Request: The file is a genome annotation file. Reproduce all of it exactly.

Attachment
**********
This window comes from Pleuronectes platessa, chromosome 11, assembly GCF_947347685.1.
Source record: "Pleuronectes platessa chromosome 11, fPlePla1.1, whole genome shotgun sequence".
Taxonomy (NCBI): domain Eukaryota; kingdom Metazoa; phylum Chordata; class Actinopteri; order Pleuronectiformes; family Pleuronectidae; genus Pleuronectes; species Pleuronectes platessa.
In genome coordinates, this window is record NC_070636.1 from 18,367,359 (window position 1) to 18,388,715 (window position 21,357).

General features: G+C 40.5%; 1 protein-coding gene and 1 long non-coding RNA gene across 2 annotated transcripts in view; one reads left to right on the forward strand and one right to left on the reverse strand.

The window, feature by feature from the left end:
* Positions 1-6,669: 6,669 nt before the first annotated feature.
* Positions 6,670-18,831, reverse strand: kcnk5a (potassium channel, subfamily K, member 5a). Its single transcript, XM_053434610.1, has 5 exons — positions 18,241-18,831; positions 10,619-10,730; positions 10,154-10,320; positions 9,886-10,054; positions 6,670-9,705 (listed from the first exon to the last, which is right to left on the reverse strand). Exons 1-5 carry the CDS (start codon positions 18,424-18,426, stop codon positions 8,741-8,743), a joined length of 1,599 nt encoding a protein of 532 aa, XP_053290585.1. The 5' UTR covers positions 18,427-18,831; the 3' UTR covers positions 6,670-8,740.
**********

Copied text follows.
This window comes from Pleuronectes platessa, chromosome 11, assembly GCF_947347685.1.
Source record: "Pleuronectes platessa chromosome 11, fPlePla1.1, whole genome shotgun sequence".
Taxonomy (NCBI): domain Eukaryota; kingdom Metazoa; phylum Chordata; class Actinopteri; order Pleuronectiformes; family Pleuronectidae; genus Pleuronectes; species Pleuronectes platessa.
In genome coordinates, this window is record NC_070636.1 from 18,367,359 (window position 1) to 18,388,715 (window position 21,357).

General features: G+C 40.5%; 1 protein-coding gene and 1 long non-coding RNA gene across 2 annotated transcripts in view; one reads left to right on the forward strand and one right to left on the reverse strand.

The window, feature by feature from the left end:
* Positions 1-6,669: 6,669 nt before the first annotated feature.
* Positions 6,670-18,831, reverse strand: kcnk5a (potassium channel, subfamily K, member 5a). Its single transcript, XM_053434610.1, has 5 exons — positions 18,241-18,831; positions 10,619-10,730; positions 10,154-10,320; positions 9,886-10,054; positions 6,670-9,705 (listed from the first exon to the last, which is right to left on the reverse strand). Exons 1-5 carry the CDS (start codon positions 18,424-18,426, stop codon positions 8,741-8,743), a joined length of 1,599 nt encoding a protein of 532 aa, XP_053290585.1. The 5' UTR covers positions 18,427-18,831; the 3' UTR covers positions 6,670-8,740.